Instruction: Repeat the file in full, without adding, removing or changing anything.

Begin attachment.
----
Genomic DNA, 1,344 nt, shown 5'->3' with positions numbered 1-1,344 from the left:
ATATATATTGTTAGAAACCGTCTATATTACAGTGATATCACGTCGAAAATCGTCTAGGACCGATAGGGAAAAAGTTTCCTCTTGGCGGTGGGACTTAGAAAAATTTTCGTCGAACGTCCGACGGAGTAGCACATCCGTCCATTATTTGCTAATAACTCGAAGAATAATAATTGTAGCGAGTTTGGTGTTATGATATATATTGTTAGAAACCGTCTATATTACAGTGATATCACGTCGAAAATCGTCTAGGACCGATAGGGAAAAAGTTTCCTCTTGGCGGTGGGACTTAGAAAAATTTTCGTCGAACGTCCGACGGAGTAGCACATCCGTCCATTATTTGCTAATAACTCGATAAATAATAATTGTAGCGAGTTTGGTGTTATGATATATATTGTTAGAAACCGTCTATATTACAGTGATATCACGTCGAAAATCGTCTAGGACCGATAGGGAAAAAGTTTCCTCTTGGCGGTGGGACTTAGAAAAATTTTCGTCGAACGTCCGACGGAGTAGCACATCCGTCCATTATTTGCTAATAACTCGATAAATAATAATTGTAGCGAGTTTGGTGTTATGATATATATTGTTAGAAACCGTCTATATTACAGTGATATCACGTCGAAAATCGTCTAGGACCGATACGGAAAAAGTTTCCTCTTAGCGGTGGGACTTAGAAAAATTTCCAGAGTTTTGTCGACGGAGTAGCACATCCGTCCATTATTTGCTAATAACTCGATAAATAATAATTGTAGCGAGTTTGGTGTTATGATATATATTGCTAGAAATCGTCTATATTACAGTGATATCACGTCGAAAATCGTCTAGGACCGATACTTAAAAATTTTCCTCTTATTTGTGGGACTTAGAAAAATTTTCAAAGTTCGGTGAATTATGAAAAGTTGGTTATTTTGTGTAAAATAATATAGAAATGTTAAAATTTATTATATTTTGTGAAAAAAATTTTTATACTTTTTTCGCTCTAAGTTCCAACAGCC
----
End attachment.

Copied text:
Genomic DNA, 1,344 nt, shown 5'->3' with positions numbered 1-1,344 from the left:
ATATATATTGTTAGAAACCGTCTATATTACAGTGATATCACGTCGAAAATCGTCTAGGACCGATAGGGAAAAAGTTTCCTCTTGGCGGTGGGACTTAGAAAAATTTTCGTCGAACGTCCGACGGAGTAGCACATCCGTCCATTATTTGCTAATAACTCGAAGAATAATAATTGTAGCGAGTTTGGTGTTATGATATATATTGTTAGAAACCGTCTATATTACAGTGATATCACGTCGAAAATCGTCTAGGACCGATAGGGAAAAAGTTTCCTCTTGGCGGTGGGACTTAGAAAAATTTTCGTCGAACGTCCGACGGAGTAGCACATCCGTCCATTATTTGCTAATAACTCGATAAATAATAATTGTAGCGAGTTTGGTGTTATGATATATATTGTTAGAAACCGTCTATATTACAGTGATATCACGTCGAAAATCGTCTAGGACCGATAGGGAAAAAGTTTCCTCTTGGCGGTGGGACTTAGAAAAATTTTCGTCGAACGTCCGACGGAGTAGCACATCCGTCCATTATTTGCTAATAACTCGATAAATAATAATTGTAGCGAGTTTGGTGTTATGATATATATTGTTAGAAACCGTCTATATTACAGTGATATCACGTCGAAAATCGTCTAGGACCGATACGGAAAAAGTTTCCTCTTAGCGGTGGGACTTAGAAAAATTTCCAGAGTTTTGTCGACGGAGTAGCACATCCGTCCATTATTTGCTAATAACTCGATAAATAATAATTGTAGCGAGTTTGGTGTTATGATATATATTGCTAGAAATCGTCTATATTACAGTGATATCACGTCGAAAATCGTCTAGGACCGATACTTAAAAATTTTCCTCTTATTTGTGGGACTTAGAAAAATTTTCAAAGTTCGGTGAATTATGAAAAGTTGGTTATTTTGTGTAAAATAATATAGAAATGTTAAAATTTATTATATTTTGTGAAAAAAATTTTTATACTTTTTTCGCTCTAAGTTCCAACAGCC